It really looks like the race to face Pacquiao next is between Marquez and Bradley given that Cotto seems to have his heart set on headlining at the Garden and Arum has stated in the past that because of the tax situation in New York, Pacquiao would most likely never fight in that state.
“Well, you have to understand who you’re talking to,” explained Arum of what they are dealing with. “Marquez’s strength is the Hispanic support that he brings- which is not to be overlooked- and the Marquez fight [last November] did 400,000 buys higher than the Bradley fight. So without Anglos and so forth, boxing people, I think it’s the Bradley fight because of the Hispanic element. That changes the computation.”
The Pacquiao-Marquez fight last year was believed to have done fewer than 1.3 million pay-per-view purchases.
You have to wonder if the next Pacquiao fight will have a “Been there, done that” feel to it.
So what’s Arum’s two cents on the formation of TMT Promotions, headed by 50 Cent and rumored to be Floyd Mayweather’s newest promoter of record?
“I think it’s really good for boxing because if anybody has an idea on how to energize the urban community, it’s somebody like 50 Cent,” said Arum. “So I think that if he comes in and promotes and is able to do that, I think everybody benefits. Everybody benefits because, as you see, when we energized the Hispanic community and Hispanics turned on to boxing, that benefited non-Hispanic fighters because of the Hispanic fans. Well, the same thing will happen with the urban fans. So if he can reinvigorate the urban base, well, that’s great for everyone in boxing.”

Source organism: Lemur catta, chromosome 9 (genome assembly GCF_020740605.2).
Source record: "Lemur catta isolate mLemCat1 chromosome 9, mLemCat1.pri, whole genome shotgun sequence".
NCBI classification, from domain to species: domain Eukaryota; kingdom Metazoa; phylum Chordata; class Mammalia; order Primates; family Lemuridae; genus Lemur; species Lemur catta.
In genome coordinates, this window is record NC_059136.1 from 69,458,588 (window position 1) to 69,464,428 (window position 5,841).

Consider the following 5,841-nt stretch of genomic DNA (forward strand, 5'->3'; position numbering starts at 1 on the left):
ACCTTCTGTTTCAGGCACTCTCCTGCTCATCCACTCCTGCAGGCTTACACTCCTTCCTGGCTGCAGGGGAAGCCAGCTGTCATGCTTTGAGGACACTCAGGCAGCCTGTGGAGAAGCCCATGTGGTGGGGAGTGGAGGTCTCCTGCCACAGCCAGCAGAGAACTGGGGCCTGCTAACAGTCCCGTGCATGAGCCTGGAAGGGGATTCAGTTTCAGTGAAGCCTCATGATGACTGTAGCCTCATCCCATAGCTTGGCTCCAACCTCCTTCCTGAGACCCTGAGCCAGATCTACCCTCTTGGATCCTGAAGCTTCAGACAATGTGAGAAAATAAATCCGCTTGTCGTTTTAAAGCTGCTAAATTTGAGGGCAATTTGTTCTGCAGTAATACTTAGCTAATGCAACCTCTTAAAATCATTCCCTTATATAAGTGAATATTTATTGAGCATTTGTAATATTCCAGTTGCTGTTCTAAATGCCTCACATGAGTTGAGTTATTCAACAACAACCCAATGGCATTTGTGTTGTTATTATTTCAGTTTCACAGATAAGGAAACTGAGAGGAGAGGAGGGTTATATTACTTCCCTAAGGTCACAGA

So with this development, does it increase the percentages of a Pacquiao-Mayweather fight in 2013?
“Yeah, I just got off the phone talking with certain people and I think so because it strips away a lot of the non-essential issues that were present with a Golden Boy-Top Rank promotion. Those issues would not be the same,” answered Arum.
Perhaps, this is a case of “My enemy’s enemy is my friend.” Regardless of his personal relationship with 50 (who recently paid a handsome sum to Top Rank for the services of Yuriorkis Gamboa), Arum says, “I have never met him; I met some of the people around him and I like what he’s saying and yeah, I look forward to doing stuff with him and I think it’s a positive thing.”
There are a few changes regarding the next fight for Nonito Donaire, who was thought to be facing Jorge Arce on October 20th. This card has been moved up a week to accommodate Filipino television and it looks like he won’t be facing “Travieso” after all.
“That is correct,” said Arum. “We want to make sure because it’s a major HBO card- we’re talking Brandon Rios and Mike Alvarado- that we want to get Donaire the biggest challenge and the biggest challenge that’s out there that’s readily available- and that’s [Toshiaki] Nishioka.”
But hold on; that’s a nice fight and all but did he say Rios and Alvarado on the undercard?
“Yeah, and who says it’s the undercard?” replied Arum. “They’re going to fight each other on that card. We’ll determine what the main event is.” OK, cross your fingers on that coming to fruition. Seeing is believing.